WASHINGTON – U.S. warplanes again struck a suspected Al Qaeda base in eastern Afghanistan Friday after coalition observers detected some terrorist network fighters trying to reassemble there, military officials said.
The second day of bombing on the Zawar Kili camp near Khowst took place in the late morning on Friday, after coalition forces observed some activity at the base in the hours following the first strike, Pentagon spokewoman Victoria Clarke said Friday morning.
Pentagon officials have said they worry remaining Al Qaeda members may be attempting to regroup at the base. Thursday's strike marked the first U.S. bombing of the new year.
The search for Al Qaeda leader Usama bin Laden, whom the United States holds responsible for the Sept. 11 terrorist attacks, continues by land, sea and air.
Defense Secretary Donald H. Rumsfeld said the Pentagon will continue pursuing bin Laden and his top lieutenants, as well as Mullah Mohammed Omar and other Taliban leaders. The military campaign in Afghanistan will not be over until they are found, Rumsfeld said.
"We intend to find them and we intend to capture or kill them," Rumsfeld told a Pentagon news conference Thursday.
"Our real goal is to see that people are not committing terrorist acts," he added later.
Rumsfeld repeatedly said the U.S. military campaign against Al Qaeda has been effective, even while acknowledging that it has not met President Bush's stated goal of bringing top terrorist leaders to justice.
Rumsfeld said the military campaign has made it harder for Al Qaeda to raise money, to communicate among its members, to travel inside and outside Afghanistan, and to train its members in terrorist techniques.
"We've disrupted any number of training camps, and it does take training to become a polished, successful murderer or mass murderer," Rumsfeld said. "You just don't walk out of grade school with that kind of knowledge; you need to practice and be taught by experts."
Details of the strikes on Thursday and Friday were sketchy. In the first strike, defense officials said four B-1B aircraft and three F/A-18s dropped about 100 bombs on the compound, which included a training facility and a cave complex. Also taking part was at least one AC-130, a special operations aircraft that delivers a withering barrage of cannon fire and howitzer shells. F/A-18s and other planes conducted the second strike, Clarke said.
An official who spoke on condition of anonymity said the undetermined number of Al Qaeda fighters at the compound appeared to be regrouping either to resume fighting or to slip across the nearby border into Pakistan.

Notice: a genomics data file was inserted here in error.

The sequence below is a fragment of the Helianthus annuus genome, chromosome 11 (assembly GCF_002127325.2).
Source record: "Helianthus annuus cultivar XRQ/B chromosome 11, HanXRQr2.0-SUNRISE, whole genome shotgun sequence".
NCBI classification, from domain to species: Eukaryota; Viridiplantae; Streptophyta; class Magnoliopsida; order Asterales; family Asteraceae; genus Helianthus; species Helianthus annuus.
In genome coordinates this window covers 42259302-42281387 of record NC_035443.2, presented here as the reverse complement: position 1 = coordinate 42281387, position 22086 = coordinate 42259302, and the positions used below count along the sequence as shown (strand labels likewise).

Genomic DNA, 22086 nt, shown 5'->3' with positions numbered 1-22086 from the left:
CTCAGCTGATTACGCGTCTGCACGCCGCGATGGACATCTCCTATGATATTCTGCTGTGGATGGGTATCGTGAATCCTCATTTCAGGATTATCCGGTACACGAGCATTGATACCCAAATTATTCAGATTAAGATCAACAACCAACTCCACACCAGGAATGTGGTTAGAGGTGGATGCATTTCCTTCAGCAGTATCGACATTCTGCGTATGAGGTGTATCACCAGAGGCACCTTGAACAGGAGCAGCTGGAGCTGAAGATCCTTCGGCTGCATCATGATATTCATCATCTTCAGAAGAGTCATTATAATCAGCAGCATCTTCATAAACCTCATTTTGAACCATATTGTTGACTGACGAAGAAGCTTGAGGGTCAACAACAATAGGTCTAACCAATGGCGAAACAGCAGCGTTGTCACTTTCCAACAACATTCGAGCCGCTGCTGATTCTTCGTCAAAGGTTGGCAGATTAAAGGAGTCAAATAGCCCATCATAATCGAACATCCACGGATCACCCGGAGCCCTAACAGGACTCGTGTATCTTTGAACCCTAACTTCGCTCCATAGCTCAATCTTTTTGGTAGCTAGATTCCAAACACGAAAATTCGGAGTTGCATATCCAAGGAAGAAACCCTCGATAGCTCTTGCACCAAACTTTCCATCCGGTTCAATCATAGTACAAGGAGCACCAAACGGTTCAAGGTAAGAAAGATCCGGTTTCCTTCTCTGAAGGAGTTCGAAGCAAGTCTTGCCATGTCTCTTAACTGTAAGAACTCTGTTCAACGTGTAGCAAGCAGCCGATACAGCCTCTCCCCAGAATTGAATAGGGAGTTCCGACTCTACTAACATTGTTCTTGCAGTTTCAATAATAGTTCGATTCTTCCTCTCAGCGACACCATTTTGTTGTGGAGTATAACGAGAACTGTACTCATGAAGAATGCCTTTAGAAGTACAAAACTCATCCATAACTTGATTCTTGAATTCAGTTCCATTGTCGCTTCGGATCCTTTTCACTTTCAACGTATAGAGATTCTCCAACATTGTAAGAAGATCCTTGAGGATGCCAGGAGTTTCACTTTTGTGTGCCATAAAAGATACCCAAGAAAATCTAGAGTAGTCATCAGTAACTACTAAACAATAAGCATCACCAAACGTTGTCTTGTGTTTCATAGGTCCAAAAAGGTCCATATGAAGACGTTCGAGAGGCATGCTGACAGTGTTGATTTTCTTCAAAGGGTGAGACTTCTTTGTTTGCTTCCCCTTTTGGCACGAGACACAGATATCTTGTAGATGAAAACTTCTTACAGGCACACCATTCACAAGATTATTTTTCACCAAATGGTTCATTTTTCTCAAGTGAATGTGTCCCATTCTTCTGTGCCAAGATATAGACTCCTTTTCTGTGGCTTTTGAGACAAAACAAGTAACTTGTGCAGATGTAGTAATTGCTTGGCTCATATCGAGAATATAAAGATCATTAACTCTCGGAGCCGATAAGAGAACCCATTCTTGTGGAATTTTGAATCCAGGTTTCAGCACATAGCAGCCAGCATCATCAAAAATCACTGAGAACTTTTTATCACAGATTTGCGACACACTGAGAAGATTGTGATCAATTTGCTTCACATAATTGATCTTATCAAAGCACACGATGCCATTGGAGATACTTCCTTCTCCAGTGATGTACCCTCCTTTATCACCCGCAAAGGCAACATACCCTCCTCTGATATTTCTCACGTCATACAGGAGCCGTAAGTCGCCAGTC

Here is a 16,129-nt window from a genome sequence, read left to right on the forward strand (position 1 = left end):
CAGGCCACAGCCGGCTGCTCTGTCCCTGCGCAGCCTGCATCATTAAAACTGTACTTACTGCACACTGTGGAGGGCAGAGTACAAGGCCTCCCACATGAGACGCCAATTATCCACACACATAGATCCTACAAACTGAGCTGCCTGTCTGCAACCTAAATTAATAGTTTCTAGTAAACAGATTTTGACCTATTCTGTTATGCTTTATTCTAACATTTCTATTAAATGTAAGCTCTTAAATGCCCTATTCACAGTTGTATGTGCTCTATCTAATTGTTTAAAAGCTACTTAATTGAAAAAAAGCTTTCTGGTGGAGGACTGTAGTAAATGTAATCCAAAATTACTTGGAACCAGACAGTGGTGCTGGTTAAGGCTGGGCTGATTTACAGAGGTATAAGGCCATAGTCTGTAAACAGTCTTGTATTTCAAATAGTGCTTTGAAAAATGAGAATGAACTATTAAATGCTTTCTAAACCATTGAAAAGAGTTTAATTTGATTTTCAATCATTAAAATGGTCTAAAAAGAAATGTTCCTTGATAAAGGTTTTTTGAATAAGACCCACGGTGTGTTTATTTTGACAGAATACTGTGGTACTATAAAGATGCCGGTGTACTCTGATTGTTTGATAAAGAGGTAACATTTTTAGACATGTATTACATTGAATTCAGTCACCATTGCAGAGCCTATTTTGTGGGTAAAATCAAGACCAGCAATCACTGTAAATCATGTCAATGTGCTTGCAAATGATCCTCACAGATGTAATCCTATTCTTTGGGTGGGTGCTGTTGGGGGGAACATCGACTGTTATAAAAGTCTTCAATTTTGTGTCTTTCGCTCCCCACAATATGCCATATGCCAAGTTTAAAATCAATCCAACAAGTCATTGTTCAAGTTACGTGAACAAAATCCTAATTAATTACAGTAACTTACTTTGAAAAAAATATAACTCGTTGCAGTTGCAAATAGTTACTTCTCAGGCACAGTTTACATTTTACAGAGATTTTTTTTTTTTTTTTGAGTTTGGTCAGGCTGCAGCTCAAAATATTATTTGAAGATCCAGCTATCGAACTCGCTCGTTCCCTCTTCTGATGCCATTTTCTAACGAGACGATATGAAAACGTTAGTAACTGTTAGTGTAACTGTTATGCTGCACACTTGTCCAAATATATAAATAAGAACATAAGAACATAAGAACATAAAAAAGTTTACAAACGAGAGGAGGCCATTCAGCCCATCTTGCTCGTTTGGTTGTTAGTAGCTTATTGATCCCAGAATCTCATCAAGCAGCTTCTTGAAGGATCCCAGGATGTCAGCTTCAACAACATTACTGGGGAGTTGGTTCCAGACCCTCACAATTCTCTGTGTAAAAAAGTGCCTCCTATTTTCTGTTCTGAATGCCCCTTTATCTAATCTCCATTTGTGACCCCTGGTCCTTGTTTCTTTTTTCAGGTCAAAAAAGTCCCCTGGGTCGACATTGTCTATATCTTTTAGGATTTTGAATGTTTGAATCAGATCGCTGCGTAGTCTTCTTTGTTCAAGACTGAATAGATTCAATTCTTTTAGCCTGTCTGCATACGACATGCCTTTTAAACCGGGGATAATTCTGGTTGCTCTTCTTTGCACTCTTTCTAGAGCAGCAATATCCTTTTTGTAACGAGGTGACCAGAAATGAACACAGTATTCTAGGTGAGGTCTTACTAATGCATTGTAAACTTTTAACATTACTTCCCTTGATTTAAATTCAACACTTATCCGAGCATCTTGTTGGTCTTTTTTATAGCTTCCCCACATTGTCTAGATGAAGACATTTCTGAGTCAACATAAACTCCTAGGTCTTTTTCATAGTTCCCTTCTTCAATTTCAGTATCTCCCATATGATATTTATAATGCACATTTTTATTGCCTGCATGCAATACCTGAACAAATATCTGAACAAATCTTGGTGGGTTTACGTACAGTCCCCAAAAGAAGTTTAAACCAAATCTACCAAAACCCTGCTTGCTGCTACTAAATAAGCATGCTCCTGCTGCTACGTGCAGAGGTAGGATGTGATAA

U.S. cruise missiles struck the same compound in August 1998 in response to terrorist attacks on U.S. embassies in Africa, Myers said. It also was struck in November.
"It has been a place where the Al Qaeda goes to regroup," said Gen. Richard Myers, the chairman of the Joint Chiefs of Staff. It was not clear how many Al Qaeda members may have been killed in the attack.
On Wednesday the Pentagon said its concern about Al Qaeda members regrouping — after having abandoned their last major stronghold in the mountainous Tora Bora region north of Khowst — led to air strikes Dec. 28 on a compound near the city of Gardez, a short distance from the site of Thursday's bombing.
In other developments:
—Afghan officials said they were trying to get tribal leaders to surrender their weapons as they continued to search the mountains for Omar. U.S. officials were insistent that no deal be offered that would lead to freedom for Omar, the second most wanted man after bin Laden.
—Prime Minister Hamid Karzai has agreed to visit President Bush next month in what will be the first visit to Washington by an Afghan leader in almost 40 years, the White House said.
—Pakistan arrested the former Taliban ambassador in Islamabad, Mullah Abdul Salam Zaeef, said Zaeef's nephew, Hamid Ullah. He said he did not know the reason for the arrest of Zaeef, who was the most prominent Taliban spokesman during the U.S. campaign against the militia.
—Clarke said the United States is currently holding 273 Taliban or Al Qaeda members from Afghanistan either at U.S. bases in the country or on ships. Rumsfeld said an undetermined number of prisoners would be moved to the U.S. Navy base at Guantanamo Bay, Cuba, as soon as the base is readied.
Rumsfeld also said some military bases in the United States could be used to house prisoners captured in the anti-terrorism campaign.
The Pentagon told staff of Sen. Ernest Hollings, D-S.C., that a brig at the Charleston Naval Weapons Station in South Carolina could be used to house prisoners detained in the United States who are to be tried by a military tribunal, according to a Hollings spokesman, Andy Davis.
The Associated Press contributed to this report.